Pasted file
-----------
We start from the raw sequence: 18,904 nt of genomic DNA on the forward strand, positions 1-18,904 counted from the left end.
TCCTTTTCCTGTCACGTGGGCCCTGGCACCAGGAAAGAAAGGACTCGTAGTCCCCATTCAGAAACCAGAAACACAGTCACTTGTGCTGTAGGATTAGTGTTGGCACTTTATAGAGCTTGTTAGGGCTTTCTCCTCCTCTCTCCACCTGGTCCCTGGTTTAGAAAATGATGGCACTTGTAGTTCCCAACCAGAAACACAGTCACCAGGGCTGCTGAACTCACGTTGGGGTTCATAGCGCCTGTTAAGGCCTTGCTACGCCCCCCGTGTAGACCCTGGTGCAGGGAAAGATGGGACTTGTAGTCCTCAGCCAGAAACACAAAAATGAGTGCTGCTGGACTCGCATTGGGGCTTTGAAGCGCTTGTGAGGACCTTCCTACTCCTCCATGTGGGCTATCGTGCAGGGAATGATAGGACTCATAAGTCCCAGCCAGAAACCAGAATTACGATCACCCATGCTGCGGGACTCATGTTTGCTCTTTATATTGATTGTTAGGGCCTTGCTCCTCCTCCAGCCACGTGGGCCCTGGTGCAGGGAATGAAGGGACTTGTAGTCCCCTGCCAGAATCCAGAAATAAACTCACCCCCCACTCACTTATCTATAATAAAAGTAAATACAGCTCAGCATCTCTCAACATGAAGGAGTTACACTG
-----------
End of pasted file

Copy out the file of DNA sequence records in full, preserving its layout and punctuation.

We start from the raw sequence: 18,904 nt of genomic DNA on the forward strand, positions 1-18,904 counted from the left end.
TCCTTTTCCTGTCACGTGGGCCCTGGCACCAGGAAAGAAAGGACTCGTAGTCCCCATTCAGAAACCAGAAACACAGTCACTTGTGCTGTAGGATTAGTGTTGGCACTTTATAGAGCTTGTTAGGGCTTTCTCCTCCTCTCTCCACCTGGTCCCTGGTTTAGAAAATGATGGCACTTGTAGTTCCCAACCAGAAACACAGTCACCAGGGCTGCTGAACTCACGTTGGGGTTCATAGCGCCTGTTAAGGCCTTGCTACGCCCCCCGTGTAGACCCTGGTGCAGGGAAAGATGGGACTTGTAGTCCTCAGCCAGAAACACAAAAATGAGTGCTGCTGGACTCGCATTGGGGCTTTGAAGCGCTTGTGAGGACCTTCCTACTCCTCCATGTGGGCTATCGTGCAGGGAATGATAGGACTCATAAGTCCCAGCCAGAAACCAGAATTACGATCACCCATGCTGCGGGACTCATGTTTGCTCTTTATATTGATTGTTAGGGCCTTGCTCCTCCTCCAGCCACGTGGGCCCTGGTGCAGGGAATGAAGGGACTTGTAGTCCCCTGCCAGAATCCAGAAATAAACTCACCCCCCACTCACTTATCTATAATAAAAGTAAATACAGCTCAGCATCTCTCAACATGAAGGAGTTACACTG